It’s Dublin’s ‘invisible’ food co-op. It doesn’t have a Facebook Page and you won’t find it on Google Maps – but there’s no big secret behind the low profile.
Pop-Up Wholefoods is a small-scale food co-op that has been operating in Dublin’s North Inner City since 2012. It’s much less widely-known than the pioneering Dublin Food Co-op, now based in Kilmainham, and somewhat mirrors the way its older sibling started out in 1980s. In fact, it’s worth briefly comparing and contrasting.
Both operations focus on organic food and share a strong orientation toward zero waste goals. Just as importantly, each operates purely to meet the needs of its membership, rather than for pursuit of profit. However, the two organisational formats are very different. Dublin Food Co-op operates as a full-time retail store, outwardly similar to a health food shop, while its counterpart in Dublin 1 is based on pre-ordering and uses its base building on a ‘pop-up’ basis, meaning it has no shopfront or public trading presence. Instead, it operates with very limited overhead using the ‘bulk buying club’ format.
Rather than browsing products on shelves, members of the co-op receive a detailed catalogue by email – made up of hundreds of wholefood, household and personal care items – from which they can make big savings with a little forward planning. Individual submissions are combined into a group order to be placed with a wholesaler after payments have been gathered.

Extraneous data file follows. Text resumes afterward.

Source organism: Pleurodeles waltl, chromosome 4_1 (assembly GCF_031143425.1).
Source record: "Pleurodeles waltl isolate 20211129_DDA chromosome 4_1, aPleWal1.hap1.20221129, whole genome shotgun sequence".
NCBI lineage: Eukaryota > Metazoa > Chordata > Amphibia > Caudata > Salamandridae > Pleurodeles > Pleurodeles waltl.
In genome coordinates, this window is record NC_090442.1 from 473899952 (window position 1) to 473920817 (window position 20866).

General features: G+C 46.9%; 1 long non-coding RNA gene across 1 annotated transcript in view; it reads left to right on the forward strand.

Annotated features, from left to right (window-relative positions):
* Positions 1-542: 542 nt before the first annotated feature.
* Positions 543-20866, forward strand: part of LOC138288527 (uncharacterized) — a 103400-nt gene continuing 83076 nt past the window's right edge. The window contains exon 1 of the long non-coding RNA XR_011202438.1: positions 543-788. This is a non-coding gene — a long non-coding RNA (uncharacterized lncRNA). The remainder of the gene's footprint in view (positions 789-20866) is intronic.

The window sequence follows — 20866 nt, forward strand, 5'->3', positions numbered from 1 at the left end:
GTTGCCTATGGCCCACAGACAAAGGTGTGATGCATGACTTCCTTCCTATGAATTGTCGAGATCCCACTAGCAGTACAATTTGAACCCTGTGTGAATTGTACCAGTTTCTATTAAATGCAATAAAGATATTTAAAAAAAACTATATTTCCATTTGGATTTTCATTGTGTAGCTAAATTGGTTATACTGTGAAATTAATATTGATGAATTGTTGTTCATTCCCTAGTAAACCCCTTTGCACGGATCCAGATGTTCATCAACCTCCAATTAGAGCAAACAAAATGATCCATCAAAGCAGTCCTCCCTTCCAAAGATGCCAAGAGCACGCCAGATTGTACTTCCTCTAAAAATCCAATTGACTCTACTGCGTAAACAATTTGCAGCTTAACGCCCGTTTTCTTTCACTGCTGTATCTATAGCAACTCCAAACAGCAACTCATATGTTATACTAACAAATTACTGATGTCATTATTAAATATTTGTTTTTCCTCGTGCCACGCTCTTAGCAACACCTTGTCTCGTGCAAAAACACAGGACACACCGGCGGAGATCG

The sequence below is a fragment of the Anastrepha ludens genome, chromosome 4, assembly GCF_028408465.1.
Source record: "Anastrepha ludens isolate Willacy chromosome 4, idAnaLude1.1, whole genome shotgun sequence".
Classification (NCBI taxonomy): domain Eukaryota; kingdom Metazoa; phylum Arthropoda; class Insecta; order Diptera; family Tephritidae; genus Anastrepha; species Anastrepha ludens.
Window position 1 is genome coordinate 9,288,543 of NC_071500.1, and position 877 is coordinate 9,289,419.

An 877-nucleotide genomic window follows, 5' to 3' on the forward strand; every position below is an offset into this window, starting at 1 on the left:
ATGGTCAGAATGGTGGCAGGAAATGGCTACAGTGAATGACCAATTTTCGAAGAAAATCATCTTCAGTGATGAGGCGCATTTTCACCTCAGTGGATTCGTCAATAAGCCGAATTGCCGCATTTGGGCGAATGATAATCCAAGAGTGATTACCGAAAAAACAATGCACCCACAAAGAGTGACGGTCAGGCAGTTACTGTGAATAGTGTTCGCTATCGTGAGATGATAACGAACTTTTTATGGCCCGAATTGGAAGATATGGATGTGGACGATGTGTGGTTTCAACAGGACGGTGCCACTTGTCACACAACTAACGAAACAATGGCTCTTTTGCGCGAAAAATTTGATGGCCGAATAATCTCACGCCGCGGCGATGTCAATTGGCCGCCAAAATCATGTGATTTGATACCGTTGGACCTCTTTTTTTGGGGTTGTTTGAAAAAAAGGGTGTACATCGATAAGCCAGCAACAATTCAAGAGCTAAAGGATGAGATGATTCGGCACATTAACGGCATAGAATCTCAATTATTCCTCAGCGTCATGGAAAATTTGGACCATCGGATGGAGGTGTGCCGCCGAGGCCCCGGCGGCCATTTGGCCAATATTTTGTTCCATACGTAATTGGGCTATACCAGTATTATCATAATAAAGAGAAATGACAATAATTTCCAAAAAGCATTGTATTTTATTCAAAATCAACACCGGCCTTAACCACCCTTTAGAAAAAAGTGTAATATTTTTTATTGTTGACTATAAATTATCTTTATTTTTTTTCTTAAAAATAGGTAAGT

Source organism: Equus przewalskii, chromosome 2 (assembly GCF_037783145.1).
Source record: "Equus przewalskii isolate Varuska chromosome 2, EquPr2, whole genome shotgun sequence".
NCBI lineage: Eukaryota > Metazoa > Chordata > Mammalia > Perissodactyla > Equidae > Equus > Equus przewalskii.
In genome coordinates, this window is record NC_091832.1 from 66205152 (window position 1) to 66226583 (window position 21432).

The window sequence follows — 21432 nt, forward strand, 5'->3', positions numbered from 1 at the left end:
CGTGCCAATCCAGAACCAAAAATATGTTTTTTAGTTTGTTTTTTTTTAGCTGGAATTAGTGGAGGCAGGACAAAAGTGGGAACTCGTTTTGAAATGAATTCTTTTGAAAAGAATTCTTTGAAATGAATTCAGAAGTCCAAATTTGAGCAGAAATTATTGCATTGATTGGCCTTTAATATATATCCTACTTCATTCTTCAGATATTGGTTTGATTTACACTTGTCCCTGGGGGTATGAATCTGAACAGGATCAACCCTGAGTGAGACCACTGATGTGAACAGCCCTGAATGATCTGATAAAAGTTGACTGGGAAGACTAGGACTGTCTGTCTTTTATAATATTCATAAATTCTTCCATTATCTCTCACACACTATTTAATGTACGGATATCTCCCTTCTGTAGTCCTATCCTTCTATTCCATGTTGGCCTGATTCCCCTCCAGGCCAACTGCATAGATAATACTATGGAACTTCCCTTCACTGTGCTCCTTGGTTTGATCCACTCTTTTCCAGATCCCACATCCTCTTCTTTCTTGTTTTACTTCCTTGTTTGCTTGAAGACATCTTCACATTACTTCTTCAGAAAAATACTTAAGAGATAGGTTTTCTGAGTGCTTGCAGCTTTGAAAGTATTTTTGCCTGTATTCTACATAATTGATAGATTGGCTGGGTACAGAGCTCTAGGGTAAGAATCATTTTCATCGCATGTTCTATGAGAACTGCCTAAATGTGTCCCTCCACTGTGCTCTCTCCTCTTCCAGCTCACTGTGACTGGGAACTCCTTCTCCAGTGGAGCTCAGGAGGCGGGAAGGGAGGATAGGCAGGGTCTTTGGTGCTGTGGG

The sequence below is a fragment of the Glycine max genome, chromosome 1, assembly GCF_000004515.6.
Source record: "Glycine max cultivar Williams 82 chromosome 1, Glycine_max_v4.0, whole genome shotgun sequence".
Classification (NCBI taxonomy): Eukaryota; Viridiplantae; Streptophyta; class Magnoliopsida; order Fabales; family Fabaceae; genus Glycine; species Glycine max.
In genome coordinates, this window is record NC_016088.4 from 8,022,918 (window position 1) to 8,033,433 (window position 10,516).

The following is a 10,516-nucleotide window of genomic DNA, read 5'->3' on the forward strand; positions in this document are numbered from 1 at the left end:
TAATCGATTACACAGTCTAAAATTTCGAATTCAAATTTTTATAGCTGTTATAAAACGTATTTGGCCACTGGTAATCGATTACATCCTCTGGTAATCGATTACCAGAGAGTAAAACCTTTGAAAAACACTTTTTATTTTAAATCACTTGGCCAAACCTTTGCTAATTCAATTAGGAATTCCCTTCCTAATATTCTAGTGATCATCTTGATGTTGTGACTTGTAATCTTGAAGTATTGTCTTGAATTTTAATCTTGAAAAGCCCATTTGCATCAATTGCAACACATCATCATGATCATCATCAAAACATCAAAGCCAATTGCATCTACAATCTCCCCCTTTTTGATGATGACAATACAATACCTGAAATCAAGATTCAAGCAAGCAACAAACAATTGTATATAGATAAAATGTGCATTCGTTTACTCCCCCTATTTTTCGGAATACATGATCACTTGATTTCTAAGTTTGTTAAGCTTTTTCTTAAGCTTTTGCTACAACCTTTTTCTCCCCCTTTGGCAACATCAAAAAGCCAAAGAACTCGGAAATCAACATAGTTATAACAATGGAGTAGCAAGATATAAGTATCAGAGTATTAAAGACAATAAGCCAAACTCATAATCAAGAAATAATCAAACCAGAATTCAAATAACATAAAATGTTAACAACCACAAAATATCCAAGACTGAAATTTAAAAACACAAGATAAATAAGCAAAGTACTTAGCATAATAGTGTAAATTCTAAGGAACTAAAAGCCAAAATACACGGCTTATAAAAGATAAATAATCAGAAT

The afternoon the pallet arrives is a sociable and thoroughly productive one, with volunteer members working together to allocate the supplies by household. Collections are in full flow by early evening and, soon, all trace of the co-op is gone.
Members of the co-op are its co-owners and its volunteer workers, motivated by the low prices they receive as part of the group and the chance to collaborate in sourcing good food with minimum waste. The format may be radically different from today’s Dublin Food Co-op, but not from its origins – DFC began in the mid-1980s as a bulk buying club. More recently, too, The Urban Co-op in Limerick got started this way before transitioning towards a conventional store.
However, don’t expect any such evolution on the Northside – the co-op is committed to staying small-scale and low cost. Thus, while it’s currently open to new members, it’s less interested in expanding than in promoting the ‘bulk buying club’ model and supporting others who want to create something similar in their own locality.